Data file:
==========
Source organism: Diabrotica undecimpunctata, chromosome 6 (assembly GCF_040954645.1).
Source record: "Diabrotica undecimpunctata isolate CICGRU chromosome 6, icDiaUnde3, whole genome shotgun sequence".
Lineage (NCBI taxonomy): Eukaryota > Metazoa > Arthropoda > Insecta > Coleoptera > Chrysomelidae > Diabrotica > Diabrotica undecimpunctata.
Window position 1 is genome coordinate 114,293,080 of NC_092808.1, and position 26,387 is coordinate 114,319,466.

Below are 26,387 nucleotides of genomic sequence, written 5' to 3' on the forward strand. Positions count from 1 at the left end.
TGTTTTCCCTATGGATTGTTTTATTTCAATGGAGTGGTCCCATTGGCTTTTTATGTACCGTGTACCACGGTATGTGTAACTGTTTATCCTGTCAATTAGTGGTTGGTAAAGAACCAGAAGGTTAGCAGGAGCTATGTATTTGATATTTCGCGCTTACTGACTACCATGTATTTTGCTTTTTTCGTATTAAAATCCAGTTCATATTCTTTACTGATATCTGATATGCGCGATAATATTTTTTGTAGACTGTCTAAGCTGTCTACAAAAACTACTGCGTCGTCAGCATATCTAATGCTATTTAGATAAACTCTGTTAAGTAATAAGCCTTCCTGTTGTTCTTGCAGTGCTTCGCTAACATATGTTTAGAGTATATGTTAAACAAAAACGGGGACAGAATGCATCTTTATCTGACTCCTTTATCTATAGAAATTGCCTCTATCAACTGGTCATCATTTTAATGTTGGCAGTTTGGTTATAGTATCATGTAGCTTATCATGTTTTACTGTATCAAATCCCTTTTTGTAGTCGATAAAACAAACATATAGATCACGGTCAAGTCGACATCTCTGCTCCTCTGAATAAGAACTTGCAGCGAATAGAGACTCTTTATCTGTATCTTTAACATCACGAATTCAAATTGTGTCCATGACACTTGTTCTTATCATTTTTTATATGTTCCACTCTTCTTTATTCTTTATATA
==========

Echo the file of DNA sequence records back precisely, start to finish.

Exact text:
Source organism: Diabrotica undecimpunctata, chromosome 6 (assembly GCF_040954645.1).
Source record: "Diabrotica undecimpunctata isolate CICGRU chromosome 6, icDiaUnde3, whole genome shotgun sequence".
Lineage (NCBI taxonomy): Eukaryota > Metazoa > Arthropoda > Insecta > Coleoptera > Chrysomelidae > Diabrotica > Diabrotica undecimpunctata.
Window position 1 is genome coordinate 114,293,080 of NC_092808.1, and position 26,387 is coordinate 114,319,466.

Below are 26,387 nucleotides of genomic sequence, written 5' to 3' on the forward strand. Positions count from 1 at the left end.
TGTTTTCCCTATGGATTGTTTTATTTCAATGGAGTGGTCCCATTGGCTTTTTATGTACCGTGTACCACGGTATGTGTAACTGTTTATCCTGTCAATTAGTGGTTGGTAAAGAACCAGAAGGTTAGCAGGAGCTATGTATTTGATATTTCGCGCTTACTGACTACCATGTATTTTGCTTTTTTCGTATTAAAATCCAGTTCATATTCTTTACTGATATCTGATATGCGCGATAATATTTTTTGTAGACTGTCTAAGCTGTCTACAAAAACTACTGCGTCGTCAGCATATCTAATGCTATTTAGATAAACTCTGTTAAGTAATAAGCCTTCCTGTTGTTCTTGCAGTGCTTCGCTAACATATGTTTAGAGTATATGTTAAACAAAAACGGGGACAGAATGCATCTTTATCTGACTCCTTTATCTATAGAAATTGCCTCTATCAACTGGTCATCATTTTAATGTTGGCAGTTTGGTTATAGTATCATGTAGCTTATCATGTTTTACTGTATCAAATCCCTTTTTGTAGTCGATAAAACAAACATATAGATCACGGTCAAGTCGACATCTCTGCTCCTCTGAATAAGAACTTGCAGCGAATAGAGACTCTTTATCTGTATCTTTAACATCACGAATTCAAATTGTGTCCATGACACTTGTTCTTATCATTTTTTATATGTTCCACTCTTCTTTATTCTTTATATA